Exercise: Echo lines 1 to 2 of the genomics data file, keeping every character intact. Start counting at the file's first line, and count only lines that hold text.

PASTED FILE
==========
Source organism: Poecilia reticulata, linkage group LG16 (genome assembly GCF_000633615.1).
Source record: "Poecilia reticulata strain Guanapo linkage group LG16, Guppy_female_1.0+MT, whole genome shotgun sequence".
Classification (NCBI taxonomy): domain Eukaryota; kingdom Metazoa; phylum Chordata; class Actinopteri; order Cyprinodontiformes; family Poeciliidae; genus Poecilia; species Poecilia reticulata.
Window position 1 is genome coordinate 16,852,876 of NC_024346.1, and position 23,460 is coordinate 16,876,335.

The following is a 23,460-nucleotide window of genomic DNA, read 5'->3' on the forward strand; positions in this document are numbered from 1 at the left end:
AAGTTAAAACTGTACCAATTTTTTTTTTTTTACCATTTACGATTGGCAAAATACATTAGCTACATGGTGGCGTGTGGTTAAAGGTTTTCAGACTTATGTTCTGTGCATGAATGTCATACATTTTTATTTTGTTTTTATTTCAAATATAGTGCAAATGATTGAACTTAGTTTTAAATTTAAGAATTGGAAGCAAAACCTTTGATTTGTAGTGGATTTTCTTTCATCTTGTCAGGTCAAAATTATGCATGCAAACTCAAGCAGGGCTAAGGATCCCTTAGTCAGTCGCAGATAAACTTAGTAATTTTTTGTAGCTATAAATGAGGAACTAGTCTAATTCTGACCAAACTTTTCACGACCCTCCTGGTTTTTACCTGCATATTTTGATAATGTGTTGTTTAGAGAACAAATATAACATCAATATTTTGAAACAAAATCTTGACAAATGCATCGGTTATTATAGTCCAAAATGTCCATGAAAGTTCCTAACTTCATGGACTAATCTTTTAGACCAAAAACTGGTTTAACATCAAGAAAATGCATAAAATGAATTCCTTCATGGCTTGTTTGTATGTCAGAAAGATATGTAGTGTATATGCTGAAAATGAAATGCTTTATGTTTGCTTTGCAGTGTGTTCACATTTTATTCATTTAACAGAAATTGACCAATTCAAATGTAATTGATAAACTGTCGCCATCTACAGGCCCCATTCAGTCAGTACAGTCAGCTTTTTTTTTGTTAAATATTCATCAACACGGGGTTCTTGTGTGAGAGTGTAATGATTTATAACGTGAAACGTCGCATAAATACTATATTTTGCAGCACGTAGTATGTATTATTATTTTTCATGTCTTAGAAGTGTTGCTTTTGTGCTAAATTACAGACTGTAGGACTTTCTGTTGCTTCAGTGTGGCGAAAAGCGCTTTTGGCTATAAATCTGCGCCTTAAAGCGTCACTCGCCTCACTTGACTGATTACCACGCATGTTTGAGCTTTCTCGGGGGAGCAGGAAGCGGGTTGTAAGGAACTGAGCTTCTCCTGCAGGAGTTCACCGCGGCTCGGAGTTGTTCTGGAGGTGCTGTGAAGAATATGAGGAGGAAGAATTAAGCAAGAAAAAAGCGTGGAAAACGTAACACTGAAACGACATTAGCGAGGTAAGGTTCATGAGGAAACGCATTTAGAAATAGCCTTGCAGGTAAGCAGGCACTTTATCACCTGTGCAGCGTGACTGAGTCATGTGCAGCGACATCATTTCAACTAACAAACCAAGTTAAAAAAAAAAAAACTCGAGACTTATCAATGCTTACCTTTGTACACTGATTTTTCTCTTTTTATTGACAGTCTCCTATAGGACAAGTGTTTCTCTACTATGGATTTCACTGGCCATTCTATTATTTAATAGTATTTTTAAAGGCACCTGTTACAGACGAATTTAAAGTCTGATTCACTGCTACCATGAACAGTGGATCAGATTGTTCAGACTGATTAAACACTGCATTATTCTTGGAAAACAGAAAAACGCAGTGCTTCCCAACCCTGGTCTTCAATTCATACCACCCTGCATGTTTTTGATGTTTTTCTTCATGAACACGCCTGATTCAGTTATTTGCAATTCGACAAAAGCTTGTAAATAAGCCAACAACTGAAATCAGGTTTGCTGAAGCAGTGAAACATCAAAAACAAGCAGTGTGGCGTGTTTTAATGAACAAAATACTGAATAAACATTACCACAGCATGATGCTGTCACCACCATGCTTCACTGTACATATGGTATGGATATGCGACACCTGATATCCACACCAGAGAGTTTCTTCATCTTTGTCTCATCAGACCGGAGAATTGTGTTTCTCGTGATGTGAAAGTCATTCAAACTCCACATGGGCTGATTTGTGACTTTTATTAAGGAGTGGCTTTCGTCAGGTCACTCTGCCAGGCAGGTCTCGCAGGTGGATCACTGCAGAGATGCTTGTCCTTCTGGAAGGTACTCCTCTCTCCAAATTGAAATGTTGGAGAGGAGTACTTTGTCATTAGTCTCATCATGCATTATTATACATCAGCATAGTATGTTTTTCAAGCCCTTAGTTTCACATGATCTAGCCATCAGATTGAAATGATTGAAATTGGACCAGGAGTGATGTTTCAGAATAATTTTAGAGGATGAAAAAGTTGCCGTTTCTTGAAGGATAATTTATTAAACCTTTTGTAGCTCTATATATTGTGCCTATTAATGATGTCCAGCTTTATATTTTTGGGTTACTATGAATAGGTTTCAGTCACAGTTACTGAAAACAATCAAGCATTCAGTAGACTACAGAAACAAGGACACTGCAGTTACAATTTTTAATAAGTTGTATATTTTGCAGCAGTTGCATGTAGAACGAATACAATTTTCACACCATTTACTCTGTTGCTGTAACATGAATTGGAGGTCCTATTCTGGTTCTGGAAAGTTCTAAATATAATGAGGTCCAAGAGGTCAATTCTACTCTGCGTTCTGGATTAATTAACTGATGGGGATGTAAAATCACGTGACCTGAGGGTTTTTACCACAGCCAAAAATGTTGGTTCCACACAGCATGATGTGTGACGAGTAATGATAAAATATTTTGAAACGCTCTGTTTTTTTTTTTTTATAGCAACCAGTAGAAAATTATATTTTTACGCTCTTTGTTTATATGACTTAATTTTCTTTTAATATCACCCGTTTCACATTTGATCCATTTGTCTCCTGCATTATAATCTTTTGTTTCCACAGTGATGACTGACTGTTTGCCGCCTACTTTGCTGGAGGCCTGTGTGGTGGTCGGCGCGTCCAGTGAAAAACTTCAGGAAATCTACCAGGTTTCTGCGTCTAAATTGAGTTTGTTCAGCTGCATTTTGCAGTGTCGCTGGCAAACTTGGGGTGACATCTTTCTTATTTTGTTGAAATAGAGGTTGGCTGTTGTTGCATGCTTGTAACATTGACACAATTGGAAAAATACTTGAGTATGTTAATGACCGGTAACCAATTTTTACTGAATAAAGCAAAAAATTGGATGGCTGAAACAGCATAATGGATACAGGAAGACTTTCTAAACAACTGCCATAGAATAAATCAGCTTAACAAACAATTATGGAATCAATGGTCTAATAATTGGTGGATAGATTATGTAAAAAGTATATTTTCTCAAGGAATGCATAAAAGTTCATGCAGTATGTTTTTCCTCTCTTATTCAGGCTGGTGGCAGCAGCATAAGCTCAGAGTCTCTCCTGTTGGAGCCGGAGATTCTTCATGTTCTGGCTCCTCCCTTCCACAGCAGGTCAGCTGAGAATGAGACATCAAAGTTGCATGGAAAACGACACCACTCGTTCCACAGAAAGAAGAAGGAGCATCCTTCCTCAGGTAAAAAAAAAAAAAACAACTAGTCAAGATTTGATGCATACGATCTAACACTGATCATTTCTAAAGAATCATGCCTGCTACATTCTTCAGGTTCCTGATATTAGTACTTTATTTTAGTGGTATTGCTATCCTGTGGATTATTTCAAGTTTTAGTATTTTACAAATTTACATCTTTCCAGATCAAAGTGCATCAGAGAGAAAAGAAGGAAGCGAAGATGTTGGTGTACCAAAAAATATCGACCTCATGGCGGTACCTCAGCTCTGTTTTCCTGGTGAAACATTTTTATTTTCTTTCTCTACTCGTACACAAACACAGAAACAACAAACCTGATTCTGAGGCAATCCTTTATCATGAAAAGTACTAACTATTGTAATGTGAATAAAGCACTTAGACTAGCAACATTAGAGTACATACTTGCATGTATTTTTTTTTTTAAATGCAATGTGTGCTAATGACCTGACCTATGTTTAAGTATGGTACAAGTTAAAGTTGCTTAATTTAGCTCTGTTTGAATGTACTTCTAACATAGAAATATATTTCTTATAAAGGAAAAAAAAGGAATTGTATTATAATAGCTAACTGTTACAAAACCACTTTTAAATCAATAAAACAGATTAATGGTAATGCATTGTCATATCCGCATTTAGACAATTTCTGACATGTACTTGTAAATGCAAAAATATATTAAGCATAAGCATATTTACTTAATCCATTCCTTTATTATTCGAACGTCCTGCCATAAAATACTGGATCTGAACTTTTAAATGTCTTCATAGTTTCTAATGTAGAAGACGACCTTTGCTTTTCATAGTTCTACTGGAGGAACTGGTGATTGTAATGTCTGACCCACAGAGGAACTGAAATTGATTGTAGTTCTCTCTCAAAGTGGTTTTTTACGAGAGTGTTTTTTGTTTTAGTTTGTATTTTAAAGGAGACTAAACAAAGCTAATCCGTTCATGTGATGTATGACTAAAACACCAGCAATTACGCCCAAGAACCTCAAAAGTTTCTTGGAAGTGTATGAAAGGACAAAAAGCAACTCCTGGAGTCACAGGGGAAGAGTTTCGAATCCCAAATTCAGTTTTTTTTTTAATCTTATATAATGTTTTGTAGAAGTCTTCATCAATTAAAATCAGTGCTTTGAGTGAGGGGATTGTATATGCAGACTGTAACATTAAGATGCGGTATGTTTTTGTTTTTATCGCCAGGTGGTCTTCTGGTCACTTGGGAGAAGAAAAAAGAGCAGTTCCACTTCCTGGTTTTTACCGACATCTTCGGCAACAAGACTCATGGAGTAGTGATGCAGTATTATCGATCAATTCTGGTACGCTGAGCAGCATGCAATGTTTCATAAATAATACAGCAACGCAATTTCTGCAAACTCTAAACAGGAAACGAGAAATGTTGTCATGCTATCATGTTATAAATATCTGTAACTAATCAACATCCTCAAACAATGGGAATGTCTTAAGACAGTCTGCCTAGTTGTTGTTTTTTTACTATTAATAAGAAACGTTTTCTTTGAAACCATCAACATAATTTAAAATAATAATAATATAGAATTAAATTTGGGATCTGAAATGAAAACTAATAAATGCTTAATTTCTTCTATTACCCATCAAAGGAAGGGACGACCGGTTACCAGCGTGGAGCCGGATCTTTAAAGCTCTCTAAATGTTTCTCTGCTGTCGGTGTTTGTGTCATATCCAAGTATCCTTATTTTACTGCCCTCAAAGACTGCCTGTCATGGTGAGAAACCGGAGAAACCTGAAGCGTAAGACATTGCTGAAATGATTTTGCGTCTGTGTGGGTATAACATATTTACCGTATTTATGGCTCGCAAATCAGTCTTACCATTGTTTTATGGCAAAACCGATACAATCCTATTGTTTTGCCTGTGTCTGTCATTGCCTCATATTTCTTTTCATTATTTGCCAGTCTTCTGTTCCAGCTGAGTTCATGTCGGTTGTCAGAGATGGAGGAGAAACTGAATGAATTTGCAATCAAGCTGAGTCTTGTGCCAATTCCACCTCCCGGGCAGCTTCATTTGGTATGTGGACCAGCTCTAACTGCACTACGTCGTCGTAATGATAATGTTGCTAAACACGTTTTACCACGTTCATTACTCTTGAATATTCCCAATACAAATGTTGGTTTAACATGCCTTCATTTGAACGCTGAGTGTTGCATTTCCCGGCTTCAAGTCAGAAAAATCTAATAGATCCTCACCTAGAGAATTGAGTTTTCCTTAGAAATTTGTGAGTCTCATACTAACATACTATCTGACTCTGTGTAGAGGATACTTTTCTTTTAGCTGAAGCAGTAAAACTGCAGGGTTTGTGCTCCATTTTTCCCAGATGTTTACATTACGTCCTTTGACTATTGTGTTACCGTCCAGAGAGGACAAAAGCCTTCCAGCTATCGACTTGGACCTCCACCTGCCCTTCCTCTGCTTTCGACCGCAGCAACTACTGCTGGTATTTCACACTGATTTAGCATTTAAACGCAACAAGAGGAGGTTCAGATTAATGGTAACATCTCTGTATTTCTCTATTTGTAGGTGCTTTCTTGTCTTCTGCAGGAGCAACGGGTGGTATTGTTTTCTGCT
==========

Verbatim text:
Source organism: Poecilia reticulata, linkage group LG16 (genome assembly GCF_000633615.1).
Source record: "Poecilia reticulata strain Guanapo linkage group LG16, Guppy_female_1.0+MT, whole genome shotgun sequence".